Insight Finland by Val Kratzman
This will be the first in a series of blogs on mobile health and the concept that home is where the health is.
This seems a fitting subject as I have taken a short hiatus from Insight Finland to address some of my own medical forays that render me less than mobile (as in able to move). Now that I am once again a biped, let’s take a look at how the phenomenon called mobile health has come to be.
Radio telephony, the foundation for cellular communications, has been traced back to the 1940’s and World War II. Some thirty years later in 1973 Dr. Martin Cooper was credited with inventing the first hand-held mobile phone. As mobile technology evolved we saw a wide array of handsets, its inclusion in other products, and technology extensions including Bluetooth. Today, we talk about smart phones and consider mobile technology ubiquitous. It is embedded in almost everything, especially healthcare, whose adoption has been fast and furious.
What is driving this frenzy? Smart phones? The rising cost of healthcare? Global demographic and generational shifts? Healthcare reform? Advances in sensors and technology in general? Wearable fitness tracking devices? All of it. Why? Because people want to take better care of themselves. Because consumers and medical professionals understand the value of real-time information to stay healthier. We are experiencing the true birth of preventative medicine; a goal that healthcare has been talking about since 1978 when the first health maintenance organization (HMO) was started as a means to “wellcare.”
The first mobile health device invented in 1975 is credited to the work of Gregory Lektman at Biosig Instruments. He collaborated with several companies included Polar Electro of Finland, which in 1977 introduced the first commercial wireless heart rate monitor. Healthy people - running and cycling enthusiasts - were able to train and perform better knowing more about their personal and physiological performance. The infection spread and Finland may well be the birthplace of today’s mobile health industry.
As more and more companies introduced heart rate monitors, the technology behind the product was fueled by a parallel technology progression across numerous industries. Boundaries disappeared and sensors became more available, sophisticated, smaller, implantable, injectable, and even tattoo-able. The integration between smartphones and sensors has sprung to life moving medicine, fitness, wellness, and human productivity to new levels, possibly as one industry.
Kevin Kelly and Gary Wolf collaborated in 2007 with users and tool makers who shared a common interest in self-knowledge through self-tracking. This was the start of the Quantified Self Movement. Mobile health took a quantum leap forward and Quantified Self lead to Participatory Health, Health at Home and Hospital at Home. In essence the ability to deliver care anywhere.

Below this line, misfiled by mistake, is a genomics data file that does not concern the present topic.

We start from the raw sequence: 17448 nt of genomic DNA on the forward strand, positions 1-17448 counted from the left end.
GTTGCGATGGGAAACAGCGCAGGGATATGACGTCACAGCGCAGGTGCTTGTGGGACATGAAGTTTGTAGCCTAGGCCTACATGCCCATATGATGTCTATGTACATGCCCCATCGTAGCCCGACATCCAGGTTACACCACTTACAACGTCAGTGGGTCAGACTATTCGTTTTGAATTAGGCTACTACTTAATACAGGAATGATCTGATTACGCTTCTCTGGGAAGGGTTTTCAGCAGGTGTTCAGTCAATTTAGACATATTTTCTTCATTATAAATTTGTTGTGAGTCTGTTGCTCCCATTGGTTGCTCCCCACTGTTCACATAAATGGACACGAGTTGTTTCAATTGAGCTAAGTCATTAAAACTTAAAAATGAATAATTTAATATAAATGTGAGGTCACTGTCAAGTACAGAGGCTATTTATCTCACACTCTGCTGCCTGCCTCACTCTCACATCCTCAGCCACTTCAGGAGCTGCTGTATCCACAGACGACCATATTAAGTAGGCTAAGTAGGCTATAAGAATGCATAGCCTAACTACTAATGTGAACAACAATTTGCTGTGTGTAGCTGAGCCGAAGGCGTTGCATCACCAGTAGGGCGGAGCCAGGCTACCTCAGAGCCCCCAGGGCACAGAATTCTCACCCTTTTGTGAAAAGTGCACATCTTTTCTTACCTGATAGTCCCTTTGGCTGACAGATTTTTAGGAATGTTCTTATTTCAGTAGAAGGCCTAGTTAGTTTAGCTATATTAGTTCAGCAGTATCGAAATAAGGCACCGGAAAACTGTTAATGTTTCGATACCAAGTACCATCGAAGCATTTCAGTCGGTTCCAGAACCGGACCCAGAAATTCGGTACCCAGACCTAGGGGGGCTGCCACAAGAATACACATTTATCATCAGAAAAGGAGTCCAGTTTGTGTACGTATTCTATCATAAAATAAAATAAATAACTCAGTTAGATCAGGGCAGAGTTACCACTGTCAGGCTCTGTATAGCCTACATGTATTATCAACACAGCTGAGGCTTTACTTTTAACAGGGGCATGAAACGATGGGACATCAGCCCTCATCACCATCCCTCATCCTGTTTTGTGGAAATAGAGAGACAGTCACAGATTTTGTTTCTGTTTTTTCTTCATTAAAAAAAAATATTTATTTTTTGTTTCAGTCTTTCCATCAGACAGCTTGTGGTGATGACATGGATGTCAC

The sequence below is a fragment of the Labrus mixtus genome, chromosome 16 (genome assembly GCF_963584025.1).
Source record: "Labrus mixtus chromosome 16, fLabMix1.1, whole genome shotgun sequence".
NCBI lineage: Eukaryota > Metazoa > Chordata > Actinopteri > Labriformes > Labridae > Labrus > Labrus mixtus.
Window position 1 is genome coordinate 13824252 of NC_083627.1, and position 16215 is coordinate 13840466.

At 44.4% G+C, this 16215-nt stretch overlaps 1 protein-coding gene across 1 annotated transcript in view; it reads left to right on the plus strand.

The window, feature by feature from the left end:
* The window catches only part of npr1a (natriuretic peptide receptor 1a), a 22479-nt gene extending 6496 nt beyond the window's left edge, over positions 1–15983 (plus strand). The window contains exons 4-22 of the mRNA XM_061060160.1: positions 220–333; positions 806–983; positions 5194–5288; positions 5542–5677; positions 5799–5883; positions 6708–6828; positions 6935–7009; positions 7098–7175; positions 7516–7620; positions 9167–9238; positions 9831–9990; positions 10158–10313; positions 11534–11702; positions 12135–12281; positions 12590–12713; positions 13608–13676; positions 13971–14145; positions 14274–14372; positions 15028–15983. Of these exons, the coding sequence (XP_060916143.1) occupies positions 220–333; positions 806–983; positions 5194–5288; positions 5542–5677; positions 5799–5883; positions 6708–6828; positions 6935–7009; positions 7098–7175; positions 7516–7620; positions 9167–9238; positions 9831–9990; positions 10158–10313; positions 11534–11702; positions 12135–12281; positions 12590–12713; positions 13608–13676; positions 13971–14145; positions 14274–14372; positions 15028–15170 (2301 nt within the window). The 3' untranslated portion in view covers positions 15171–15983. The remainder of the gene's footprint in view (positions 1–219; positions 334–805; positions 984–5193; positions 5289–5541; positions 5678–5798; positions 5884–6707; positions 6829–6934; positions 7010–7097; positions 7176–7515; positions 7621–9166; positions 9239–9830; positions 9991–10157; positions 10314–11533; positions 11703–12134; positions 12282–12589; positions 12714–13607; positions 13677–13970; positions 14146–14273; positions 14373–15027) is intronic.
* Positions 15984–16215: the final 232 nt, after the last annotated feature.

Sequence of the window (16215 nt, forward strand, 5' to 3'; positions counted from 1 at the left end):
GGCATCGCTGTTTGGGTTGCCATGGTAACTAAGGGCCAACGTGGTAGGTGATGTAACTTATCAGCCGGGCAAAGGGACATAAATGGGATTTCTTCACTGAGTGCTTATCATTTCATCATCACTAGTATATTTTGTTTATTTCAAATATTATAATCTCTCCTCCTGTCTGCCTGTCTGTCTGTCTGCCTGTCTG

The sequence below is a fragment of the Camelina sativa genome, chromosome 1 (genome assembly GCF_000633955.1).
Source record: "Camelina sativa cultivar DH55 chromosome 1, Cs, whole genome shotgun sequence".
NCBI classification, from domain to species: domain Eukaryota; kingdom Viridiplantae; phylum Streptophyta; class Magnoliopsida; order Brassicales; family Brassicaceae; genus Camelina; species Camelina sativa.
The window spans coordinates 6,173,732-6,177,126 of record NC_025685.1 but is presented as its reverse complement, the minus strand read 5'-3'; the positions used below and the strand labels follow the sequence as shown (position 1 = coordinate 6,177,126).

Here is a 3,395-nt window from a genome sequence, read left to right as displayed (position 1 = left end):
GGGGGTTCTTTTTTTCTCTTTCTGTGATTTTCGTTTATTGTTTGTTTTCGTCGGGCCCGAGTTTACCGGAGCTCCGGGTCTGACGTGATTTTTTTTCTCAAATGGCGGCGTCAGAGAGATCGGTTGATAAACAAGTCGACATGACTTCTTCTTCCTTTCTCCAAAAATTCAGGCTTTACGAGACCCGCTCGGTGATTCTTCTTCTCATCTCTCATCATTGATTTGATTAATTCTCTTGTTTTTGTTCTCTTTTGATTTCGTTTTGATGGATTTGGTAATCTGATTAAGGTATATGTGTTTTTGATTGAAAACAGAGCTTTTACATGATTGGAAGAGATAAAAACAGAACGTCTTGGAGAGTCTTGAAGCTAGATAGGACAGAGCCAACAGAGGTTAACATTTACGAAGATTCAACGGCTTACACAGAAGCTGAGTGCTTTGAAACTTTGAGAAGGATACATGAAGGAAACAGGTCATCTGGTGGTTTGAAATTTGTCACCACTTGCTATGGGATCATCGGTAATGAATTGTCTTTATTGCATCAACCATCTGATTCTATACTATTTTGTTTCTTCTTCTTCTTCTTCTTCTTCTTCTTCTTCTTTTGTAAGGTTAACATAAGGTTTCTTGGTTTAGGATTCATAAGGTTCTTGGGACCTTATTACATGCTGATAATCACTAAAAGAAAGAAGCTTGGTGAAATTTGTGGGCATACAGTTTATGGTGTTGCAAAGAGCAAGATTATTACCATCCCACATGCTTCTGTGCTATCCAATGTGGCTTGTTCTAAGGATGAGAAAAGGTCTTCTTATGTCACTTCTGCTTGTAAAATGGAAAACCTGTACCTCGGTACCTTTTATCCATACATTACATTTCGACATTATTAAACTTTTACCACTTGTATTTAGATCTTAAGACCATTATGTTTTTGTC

Do you remember doctors making house calls? Well, this medical practice has returned because mobile technology has eliminated the physical and time barriers between the patient’s home and the hospital. And, mobile health incubators growing new mobile health companies are further enabling the collaboration and communication between doctor and patient that is further fueling the new consumer-centric healthcare ecosystem.
The 45th International Consumer Electronics Show took place this past January in Las Vegas. Over 175 companies exhibited their mobile healthcare products, most of which were not traditional healthcare companies. The rapid consumer and physician adoption of mobile health devices is real and potentially considered the future of healthcare. But the device is only part of the solution. The data is proving to be more important, and the experience of wearing a device a key driver. Doctors and patients alike are adopting and craving the next best medical or health gadget or app.
We have seen in the newspaper and book industries how mobile technology has transformed how people read and get their news. In essence, mobile has forced a new business model. As the traditional print media fades away, so will long lines in doctors’ offices and potentially the need to go to the doctor. The doctor can see you, read your vital signs, diagnosis, communicate, prescribe medicines, record all this on your electronic medical record, and make healthful recommendations because mobile devices are all connected. Meet Connected Health.
Next month I will continue my discussion of mobile health and explore some of new technologies from the fork that wiggles to the car that reads your blood sugar to the $189 iPhone attachment that saves doctors time, the healthcare industry thousands of dollars, and patients’ lives.
Val Kratzman writes a monthly blog on the Finland in the U.S. Newsletter “Insight Finland” about Finpro U.S. operations, Finnish companies and innovation, and working at the Embassy in D.C., as well as other interesting notions about maneuvering in the local business ecosystem.